||This article needs attention from an expert on the subject. (January 2012)|
|Native to||United States|
|Region||East central Oklahoma|
|Native speakers||5 (2012)
Yuchi (Euchee) is the language of the Yuchi people living in the southeastern United States, including eastern Tennessee, western Carolinas, northern Georgia and Alabama, in the period of early European colonization. However, speakers of the Yuchi language were forcibly relocated to Oklahoma in the early 19th century. Due to assimilation into Muscogee and English-speaking culture, only a few elderly speakers of the Yuchi language remain. In 2000 the estimated number of fluent Yuchi speakers was 15, but this number dwindled to 7 by 2006 5 by 2010, and 4 by 2013  The Euchee Language Project teaches Yuchi classes in Sapulpa, Oklahoma, free of charge.
- 1 Classification
- 2 Geographic distribution
- 3 Linguistics
- 4 Phonology
- 5 History
- 6 Presence in popular literature
- 7 Notes
- 8 External links
Yuchi is classified as a language isolate because it is not known to be related to any other language. Various linguists have made claims, however, that the language has a distant relationship with the Siouan family: Sapir in 1921 and 1929, Haas in 1951, and 1964, Elmendorf in 1964, Rudus in 1974, and Crawford in 1979.
In 1997, the Euchees United Cultural Historical Educational Efforts (EUCHEE) claimed that there were currently two spoken dialects: the Duck Creek/Polecat and the Bigpond variations.
Yuchi is primarily spoken in the northeastern Oklahoma region. In 1997 there were 12-19 elderly speakers out of an estimated population of 1500. In 2009 there remained only 5 fluent speakers whose first language was not English.
The language originally had no alphabet until the 1970s, when James Crawford and Addie George created a phonetic transliteration which is now used by the Yuchi people to write the language. It is considered a "morpheme agglomerative," in which words are pieced together out of pre-existing morphemes to make new words entirely. The word order of the language is subject–object–verb.
The language uses clitics and phonemes known as "particles" in order to express a variety of things, including possessives, cases, affixes, ideas, locatives, instrumentals, simulatives, ablatives, and demonstratives.[This needs to be seriously expanded upon. Does anyone have more information?]
The language has 49 sounds, 38 of which are consonants, and the remaining 11 are vowels. This number is more than twice the number of most Southeastern Native American Languages.
Yuchi has Oral and Nasal vowels. Oral vowels are defined as being created by the raising of the soft palate to the nasopharyngeal wall, creating a velopharyngeal space within the oral cavity; nasal vowels, on the other hand, are typically defined as being created by the lowering of the soft palate, allowing air to escape through the nasal cavity.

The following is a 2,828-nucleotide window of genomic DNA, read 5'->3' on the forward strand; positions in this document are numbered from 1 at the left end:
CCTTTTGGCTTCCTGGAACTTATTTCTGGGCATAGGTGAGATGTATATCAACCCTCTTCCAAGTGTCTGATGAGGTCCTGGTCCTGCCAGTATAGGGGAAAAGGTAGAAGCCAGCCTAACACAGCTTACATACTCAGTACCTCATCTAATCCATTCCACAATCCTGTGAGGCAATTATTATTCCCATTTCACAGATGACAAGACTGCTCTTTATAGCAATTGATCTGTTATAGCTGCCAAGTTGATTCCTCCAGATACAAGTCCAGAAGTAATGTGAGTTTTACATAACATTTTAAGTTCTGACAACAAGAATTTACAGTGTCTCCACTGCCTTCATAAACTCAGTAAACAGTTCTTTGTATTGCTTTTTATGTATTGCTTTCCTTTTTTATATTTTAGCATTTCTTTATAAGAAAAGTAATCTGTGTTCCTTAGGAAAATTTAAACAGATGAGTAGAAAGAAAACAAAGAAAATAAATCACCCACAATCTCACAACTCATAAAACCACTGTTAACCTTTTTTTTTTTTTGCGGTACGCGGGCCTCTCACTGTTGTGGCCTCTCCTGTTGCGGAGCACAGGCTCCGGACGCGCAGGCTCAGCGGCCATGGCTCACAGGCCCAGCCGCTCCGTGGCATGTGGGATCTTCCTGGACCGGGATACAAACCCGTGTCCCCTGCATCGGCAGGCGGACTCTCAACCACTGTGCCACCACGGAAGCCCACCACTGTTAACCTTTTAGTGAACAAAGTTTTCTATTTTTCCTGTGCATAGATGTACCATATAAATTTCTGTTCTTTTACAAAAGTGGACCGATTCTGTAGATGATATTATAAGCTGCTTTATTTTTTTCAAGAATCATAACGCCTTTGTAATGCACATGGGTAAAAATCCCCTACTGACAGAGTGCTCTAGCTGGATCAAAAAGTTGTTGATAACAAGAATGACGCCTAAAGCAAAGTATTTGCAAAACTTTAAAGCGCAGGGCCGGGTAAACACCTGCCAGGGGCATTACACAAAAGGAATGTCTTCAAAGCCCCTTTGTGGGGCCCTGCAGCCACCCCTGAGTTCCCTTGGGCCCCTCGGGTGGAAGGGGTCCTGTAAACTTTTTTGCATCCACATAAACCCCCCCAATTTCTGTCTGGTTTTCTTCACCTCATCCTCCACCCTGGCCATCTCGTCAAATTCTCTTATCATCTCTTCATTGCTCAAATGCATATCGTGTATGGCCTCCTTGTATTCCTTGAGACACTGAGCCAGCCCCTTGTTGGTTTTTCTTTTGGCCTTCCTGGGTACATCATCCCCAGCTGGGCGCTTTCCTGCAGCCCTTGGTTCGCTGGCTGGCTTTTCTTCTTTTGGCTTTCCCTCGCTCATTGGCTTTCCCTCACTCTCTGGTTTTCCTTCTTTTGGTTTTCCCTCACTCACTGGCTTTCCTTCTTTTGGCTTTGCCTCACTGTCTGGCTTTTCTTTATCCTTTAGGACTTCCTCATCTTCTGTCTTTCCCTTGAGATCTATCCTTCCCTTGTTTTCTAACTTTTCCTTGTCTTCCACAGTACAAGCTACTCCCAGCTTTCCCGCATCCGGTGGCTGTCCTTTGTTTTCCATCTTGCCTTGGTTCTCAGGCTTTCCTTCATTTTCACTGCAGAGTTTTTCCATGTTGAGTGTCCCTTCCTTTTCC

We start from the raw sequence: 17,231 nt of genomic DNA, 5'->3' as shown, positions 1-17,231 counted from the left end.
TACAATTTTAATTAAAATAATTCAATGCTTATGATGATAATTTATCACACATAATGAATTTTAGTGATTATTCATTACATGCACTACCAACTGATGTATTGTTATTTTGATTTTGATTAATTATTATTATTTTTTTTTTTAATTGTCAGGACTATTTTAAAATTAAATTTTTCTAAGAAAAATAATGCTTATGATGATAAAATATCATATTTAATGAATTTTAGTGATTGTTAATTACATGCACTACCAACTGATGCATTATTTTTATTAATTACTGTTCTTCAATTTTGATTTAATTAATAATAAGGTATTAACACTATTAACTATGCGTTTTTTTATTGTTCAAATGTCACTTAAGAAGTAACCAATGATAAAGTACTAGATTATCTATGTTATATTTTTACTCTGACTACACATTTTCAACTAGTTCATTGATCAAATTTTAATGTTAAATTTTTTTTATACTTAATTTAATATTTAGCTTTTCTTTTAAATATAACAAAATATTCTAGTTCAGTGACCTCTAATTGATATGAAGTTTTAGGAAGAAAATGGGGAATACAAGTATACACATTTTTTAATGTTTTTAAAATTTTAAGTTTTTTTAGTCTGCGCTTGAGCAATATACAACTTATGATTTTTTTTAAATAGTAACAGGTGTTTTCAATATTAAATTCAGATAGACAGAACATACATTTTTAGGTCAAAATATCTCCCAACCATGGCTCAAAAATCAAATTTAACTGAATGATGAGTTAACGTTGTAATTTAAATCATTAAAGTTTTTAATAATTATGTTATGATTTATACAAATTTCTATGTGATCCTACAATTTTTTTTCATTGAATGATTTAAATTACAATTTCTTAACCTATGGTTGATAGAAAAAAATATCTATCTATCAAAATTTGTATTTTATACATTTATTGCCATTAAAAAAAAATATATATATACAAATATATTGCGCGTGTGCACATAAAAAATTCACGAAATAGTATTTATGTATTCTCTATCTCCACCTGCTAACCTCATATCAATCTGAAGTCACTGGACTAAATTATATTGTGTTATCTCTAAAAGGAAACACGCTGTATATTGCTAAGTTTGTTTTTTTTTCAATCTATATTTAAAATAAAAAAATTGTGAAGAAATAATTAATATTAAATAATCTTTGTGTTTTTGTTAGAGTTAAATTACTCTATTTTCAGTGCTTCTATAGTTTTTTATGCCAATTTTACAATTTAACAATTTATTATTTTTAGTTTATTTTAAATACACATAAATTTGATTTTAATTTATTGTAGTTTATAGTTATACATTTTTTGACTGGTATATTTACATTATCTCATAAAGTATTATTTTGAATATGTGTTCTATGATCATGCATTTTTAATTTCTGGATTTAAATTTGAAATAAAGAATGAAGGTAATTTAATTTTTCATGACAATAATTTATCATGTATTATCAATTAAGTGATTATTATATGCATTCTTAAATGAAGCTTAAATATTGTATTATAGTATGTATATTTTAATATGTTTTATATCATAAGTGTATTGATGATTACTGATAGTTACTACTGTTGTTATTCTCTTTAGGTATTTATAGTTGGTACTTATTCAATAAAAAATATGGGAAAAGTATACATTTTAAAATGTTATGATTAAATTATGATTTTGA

Two vowel charts appears below. Note that the vowels below represent the phonetic inventory, meaning the set of all (or most) sounds in the language; the phonemic inventory, those sounds which contrastively mark differences in meaning, are highlighted in the list below the vowel charts. (Please note that the Nasal Vowel chart is incomplete.)
|Mid||e, ɛ||ə, ʌ||o, ɔ|
|Mid||ẽ, ɛ̃||ə̃||õ, ɔ̃|
The phonemic vowels of Yuchi are /i, u, e, o, æ, a, ĩ, ẽ, õ, æ̃, ã/; some levels of phonological or morphological variation must therefore be occurring in order for all of the sounds above to be possible.
Phonological variation often occurs in different kinds of morphological environments. For example, the phoneme /ʊ/[but we just said this is not a phoneme] is often pronounced in 1st-person singular and impersonal 3rd-person pronouns in the place of /o/ by Big Pond speakers. Also, the phonemes /a/ and /o/ can become [ə] in unstressed environments.
Vowel length indicates grammatical function, such as superlative or comparative adjective forms or emphasis. It may also indicate contracted morphemes, and thus is not a phonological process but rather a morphological one.
Yuchi has been analyzed as having from 19 to 40 consonants, chiefly depending on whether the glottalized and labialized consonants are counted, or considered to be sequences with /ʔ/ and /w/, respectively. Some of the latter are included in the table in parentheses:
|Stop||unaspirated||p [p]||t [t]||k [k]||' [ʔ]|
|aspirated||pʰ [pʰ]||tʰ [tʰ]||kʰ [kʰ]|
|voiced||b [b]||d [d]||g [ɡ]|
|ejective||(p' [pʼ])||(t' [tʼ])||(k' [kʼ])|
|Affricate||unaspirated||ts [ts]||ch [tʃ]|
|aspirated||tsʰ [tsʰ]||chʰ [tʃʰ]|
|voiced||dz [dz]||j [dʒ]|
|ejective||(ts' [tsʼ])||(ch' [tʃʼ])|
|Fricative||voiceless||f [f]||s [s]||ł [ɬ]||sh [ʃ]||h [h]|